Identity It's not all crowns and gowns

Glitz and glamour, plus fire skills and push-ups

At niche pageants, women – and men – get their moment in the spotlight, and not just because of their looks. The underlying idea, some pageant experts say, is to offer contestants something more than a crown.

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The first Miss America beauty pageant was held on Sep. 8, 1921, in Atlantic City, N.J. Source: “American Experience”/PBS

Perle Noire debuted The Noire Pageant as a way for burlesque performers of color, such as herself, to celebrate each other. She wanted to counter the belief that beauty and glamour belong only to “beautiful blondes with blue eyes.” 

Noire’s career began in 2003 in New Orleans, when she auditioned for a part. “I found out about all of this rich burlesque Black history,” she said, adding that she discovered Josephine Baker who found fame in France as a cabaret performer.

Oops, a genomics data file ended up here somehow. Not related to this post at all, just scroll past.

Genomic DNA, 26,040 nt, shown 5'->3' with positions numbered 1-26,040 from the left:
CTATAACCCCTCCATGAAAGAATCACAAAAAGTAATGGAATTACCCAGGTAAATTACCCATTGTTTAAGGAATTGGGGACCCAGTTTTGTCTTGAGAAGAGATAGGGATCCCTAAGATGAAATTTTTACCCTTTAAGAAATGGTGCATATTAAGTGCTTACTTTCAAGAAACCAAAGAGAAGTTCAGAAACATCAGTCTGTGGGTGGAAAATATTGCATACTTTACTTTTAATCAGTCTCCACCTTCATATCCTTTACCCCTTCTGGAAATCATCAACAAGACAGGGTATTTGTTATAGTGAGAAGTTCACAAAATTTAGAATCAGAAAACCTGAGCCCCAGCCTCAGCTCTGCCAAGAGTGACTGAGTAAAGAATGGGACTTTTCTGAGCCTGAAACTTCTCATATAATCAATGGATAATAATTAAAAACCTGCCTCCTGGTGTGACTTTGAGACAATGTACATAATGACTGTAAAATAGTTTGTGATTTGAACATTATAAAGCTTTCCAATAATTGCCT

“The first time I performed burlesque was the first time I truly felt accepted by others and by myself,” said Noire, who has been featured in many publications, including Cosmopolitan magazine. “For the longest time I was the only Black international headliner in the world.” 

Noire said the burlesque community dubbed her “Mama Perle,” the result of her work helping others find their own way in burlesque. She used her status and her name to get buy-in from 35 sponsors, such as MAC cosmetics, for her pageant. She invited contestants to enjoy an opening night party at her house with food provided by a private chef.

“I am proud and saddened to say The Noire Pageant made history being the first burlesque pageant for Black and brown people,” Noire said. Proud because she created the event. Sad because the first one didn’t happen until 2020.

The competition, open to men and women, at the House of Yes in Brooklyn, New York, included two showcases that featured fire eaters in drag and traditional Thai dancing. Contestants paid a $15 entry fee and submitted two videos. A king, a queen, a duchess and a princess were crowned, but the 15-city tour was canceled because of the coronavirus pandemic. The 2021 pageant, Black and Brown Excellence, was held online March 12-13.